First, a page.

But irrespective of the motives behind their action, there is the question of whether members of the clergy, who have no electoral mandate, should be able to override the decisions and opinions of elected MPs. “Bishops have always been members of the House of Lords and it is our task to fulfil our duties. There is a particular need for the bishops to raise questions as to the way in which legislation affects the way we treat each other within our society. It seems to me that one of the things politics is about is the way we treat one another in our society and one of the things faith is about is the way we treat each other, so they come together quite closely.”
Bishop Packer isn’t surprised at the level of criticism he has faced but believes much of it is ill-directed. “I have never denied the need for a cap, which is what some of the critics have accused me of, and I don’t deny there are some people who misuse benefits, just as people misuse every other part of our financial system. But the vast majority of people who are on benefits are on them because they need it. I think it is the task of bishops who are members of the House of Lords to raise questions and in this particular case because we had raised them it was appropriate for me to propose the amendment.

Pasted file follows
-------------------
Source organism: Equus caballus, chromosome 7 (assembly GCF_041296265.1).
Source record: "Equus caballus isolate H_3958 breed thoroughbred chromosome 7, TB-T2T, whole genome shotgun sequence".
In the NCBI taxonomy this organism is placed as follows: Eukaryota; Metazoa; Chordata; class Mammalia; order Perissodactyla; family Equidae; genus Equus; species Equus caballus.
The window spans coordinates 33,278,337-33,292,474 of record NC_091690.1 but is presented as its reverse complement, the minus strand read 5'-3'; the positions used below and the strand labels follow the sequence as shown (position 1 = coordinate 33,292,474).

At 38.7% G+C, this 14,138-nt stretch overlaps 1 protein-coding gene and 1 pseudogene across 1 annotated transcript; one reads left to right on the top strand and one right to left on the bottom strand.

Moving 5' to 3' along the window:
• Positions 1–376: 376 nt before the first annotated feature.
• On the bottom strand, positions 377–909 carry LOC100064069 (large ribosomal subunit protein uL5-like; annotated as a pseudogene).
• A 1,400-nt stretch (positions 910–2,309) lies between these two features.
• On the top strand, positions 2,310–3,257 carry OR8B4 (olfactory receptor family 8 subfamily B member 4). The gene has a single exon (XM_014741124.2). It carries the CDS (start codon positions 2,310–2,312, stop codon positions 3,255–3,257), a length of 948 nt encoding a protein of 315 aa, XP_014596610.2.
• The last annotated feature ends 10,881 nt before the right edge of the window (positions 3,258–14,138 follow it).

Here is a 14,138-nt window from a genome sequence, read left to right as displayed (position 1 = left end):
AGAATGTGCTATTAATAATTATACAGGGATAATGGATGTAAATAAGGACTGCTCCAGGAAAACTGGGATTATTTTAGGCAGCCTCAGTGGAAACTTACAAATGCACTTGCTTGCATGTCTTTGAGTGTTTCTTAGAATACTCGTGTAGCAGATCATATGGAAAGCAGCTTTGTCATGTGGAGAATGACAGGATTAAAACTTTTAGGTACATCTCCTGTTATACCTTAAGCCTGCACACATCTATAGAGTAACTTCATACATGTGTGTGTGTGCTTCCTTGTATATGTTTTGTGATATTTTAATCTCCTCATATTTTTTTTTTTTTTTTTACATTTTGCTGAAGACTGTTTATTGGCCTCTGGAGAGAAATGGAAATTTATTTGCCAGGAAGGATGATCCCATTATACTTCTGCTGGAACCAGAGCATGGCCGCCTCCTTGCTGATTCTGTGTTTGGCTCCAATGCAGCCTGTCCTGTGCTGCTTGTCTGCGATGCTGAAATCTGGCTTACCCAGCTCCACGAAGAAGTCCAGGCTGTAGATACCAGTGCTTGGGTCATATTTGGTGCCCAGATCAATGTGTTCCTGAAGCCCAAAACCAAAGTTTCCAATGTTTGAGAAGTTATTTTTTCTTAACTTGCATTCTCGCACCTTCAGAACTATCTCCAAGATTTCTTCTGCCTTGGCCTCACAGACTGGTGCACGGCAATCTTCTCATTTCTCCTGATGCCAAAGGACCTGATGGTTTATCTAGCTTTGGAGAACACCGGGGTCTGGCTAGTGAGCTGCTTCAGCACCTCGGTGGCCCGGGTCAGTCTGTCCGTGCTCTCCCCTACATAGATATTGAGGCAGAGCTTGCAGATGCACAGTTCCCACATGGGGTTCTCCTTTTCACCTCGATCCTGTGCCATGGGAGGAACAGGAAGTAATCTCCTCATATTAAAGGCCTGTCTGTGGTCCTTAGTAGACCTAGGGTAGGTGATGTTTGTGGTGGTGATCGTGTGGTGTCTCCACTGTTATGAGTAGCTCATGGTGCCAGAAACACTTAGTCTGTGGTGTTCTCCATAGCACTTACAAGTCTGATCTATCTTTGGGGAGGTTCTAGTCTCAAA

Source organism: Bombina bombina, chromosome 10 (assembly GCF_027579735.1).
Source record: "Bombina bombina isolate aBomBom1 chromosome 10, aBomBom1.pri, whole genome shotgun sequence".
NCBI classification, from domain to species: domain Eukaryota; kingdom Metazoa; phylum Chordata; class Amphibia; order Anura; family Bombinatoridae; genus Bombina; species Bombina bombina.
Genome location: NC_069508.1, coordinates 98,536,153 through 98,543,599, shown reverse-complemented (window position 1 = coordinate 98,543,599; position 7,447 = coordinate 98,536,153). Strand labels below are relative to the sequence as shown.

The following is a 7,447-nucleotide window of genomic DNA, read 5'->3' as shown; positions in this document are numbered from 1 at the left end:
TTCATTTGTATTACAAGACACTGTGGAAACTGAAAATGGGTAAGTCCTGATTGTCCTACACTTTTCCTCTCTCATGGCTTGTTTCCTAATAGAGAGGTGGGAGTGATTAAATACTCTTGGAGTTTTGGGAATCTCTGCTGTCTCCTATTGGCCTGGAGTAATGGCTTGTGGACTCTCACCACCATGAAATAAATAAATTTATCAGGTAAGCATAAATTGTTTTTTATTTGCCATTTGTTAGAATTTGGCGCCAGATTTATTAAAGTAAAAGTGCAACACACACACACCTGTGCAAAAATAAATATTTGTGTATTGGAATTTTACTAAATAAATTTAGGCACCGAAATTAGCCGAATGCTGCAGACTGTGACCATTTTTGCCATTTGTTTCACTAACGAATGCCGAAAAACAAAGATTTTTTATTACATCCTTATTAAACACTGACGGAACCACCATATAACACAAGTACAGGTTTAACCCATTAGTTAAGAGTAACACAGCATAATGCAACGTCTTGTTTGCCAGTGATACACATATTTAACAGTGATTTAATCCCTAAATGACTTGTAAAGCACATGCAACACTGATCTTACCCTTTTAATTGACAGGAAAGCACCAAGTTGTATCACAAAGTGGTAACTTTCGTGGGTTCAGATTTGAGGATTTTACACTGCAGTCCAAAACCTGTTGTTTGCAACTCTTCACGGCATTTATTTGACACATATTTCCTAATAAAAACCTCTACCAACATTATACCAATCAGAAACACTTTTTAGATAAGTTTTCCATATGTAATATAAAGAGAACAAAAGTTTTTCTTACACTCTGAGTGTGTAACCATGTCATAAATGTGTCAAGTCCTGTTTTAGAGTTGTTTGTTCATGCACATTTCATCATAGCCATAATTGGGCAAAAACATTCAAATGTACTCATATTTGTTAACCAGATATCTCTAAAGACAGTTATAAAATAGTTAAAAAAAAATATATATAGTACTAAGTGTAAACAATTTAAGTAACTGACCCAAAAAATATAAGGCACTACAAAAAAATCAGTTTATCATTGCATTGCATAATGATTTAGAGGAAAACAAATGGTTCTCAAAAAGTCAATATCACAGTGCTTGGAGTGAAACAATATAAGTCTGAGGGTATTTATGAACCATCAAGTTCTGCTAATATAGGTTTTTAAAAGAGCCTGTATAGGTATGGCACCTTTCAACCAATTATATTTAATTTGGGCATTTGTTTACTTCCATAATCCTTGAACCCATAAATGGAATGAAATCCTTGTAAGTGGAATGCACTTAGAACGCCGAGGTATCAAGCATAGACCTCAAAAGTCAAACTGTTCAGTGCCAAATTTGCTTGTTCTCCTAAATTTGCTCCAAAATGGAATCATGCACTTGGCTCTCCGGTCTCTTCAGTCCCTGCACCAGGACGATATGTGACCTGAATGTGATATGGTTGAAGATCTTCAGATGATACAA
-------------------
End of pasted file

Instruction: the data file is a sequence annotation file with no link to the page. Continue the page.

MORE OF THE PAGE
“It was something we did feel very strongly about and the fact that this amendment got through the Lords with a significant number of the Lib Dems voting for it and a massive majority of the cross-benchers who don’t have a specific political allegiance, seems to me to demonstrate that it did touch a chord and as the debate developed it was clear that our arguments were winning the day,” he says.
“There’s no reason why generosity shouldn’t be a real element of moral capitalism and I believe the Welfare Reform Bill, in essence, is good in that it will get rid of the plethora of benefits there are at the moment which just confuse everybody and replace them with universal credit.